ACT News

New child sexual abuse statutory authority proposed for the ACT

The ACT government will move to create a new independent authority to oversee legal reporting requirements for child abuse and neglect, ahead of the completion of the royal commission.

Under the plan put forward by Chief Minister Andrew Barr, organisations with responsibility for children will be legally required to report any allegations of abuse or neglect to a new statutory authority. The move is designed to end internal reporting and handling mechanisms, previously used by churches and other organisations seeking to handle abuse allegations outside legal structures.

New reporting requirements for child abuse proposed: Chief Minister Andrew Barr.
New reporting requirements for child abuse proposed: Chief Minister Andrew Barr. Photo: Graham Tidy

The scheme would be based on systems already in place in NSW, which the government believes would bring effective reporting requirements to the territory and complement measures already in place in the ACT.

The proposed scheme would to increase statutory responsibility by creating a new independent oversight body armed with powers to provide further protection for children and young people.

It is also designed to provide additional assurances to the community that all investigations into allegations of child abuse and neglect against employees would be carefully monitored and reviewed.

Mr Barr said the plan was designed in response to the ongoing Royal Commission into Institutional Responses to Child Sexual Abuse. The government will conduct a month-long community consultation on the plan.

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"The commission has already uncovered a number of shortfalls in the investigation and reporting of abuse or neglect against children around Australia, and it's important the ACT government has the best possible system in place to protect our children," Mr Barr said.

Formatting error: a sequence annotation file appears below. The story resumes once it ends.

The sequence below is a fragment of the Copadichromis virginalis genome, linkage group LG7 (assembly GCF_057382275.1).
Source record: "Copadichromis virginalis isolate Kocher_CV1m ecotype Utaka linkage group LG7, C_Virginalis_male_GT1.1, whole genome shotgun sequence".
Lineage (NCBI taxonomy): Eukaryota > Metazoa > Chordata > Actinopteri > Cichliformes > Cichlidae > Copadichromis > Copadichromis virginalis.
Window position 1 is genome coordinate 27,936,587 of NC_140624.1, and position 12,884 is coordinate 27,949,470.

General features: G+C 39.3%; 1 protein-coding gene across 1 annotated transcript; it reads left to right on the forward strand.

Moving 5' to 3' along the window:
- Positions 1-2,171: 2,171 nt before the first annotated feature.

"We are determined to ensure our children remain safe. A new ACT scheme is important in developing the right levels of scrutiny on organisations investigating the conduct of employees in relation to allegations of child abuse.

"Under this scheme no organisation will be able to sweep allegations under the carpet."

The royal commission's final report is due to be handed to the federal government by December 2017.

Leonie Sheedy, the chief executive officer of the Care Leavers Australia Network, said the government should engage with victims advocates as part on consultation, running until March 18.

"It is imperative that organisations and institutions are totally removed from hearing these allegations of abuse.

"They won't be independent in any way. They will set out to protect their own and their organisations, as they have proven to do so over many years and decades."

Ms Sheedy said the standards and integrity of the new organisation would depend on who is chosen to lead it.

"It sounds very promising but I would have to wait to see who they select to do this job and what mechanisms they have to support people going to the new authority. It sounds like a step forward," she said.

Ms Sheedy will meet with representatives of federal Attorney-General George Brandis in Canberra on Thursday to discuss the need for a national redress scheme for victims of child abuse.

The federal government is opposed to a national redress scheme, which it says would be too expensive and time consuming to implement.

Ms Sheedy said some victims, including those children raised in orphanages and foster homes, had been abused in more than one jurisdiction and needed consistent national standards of redress.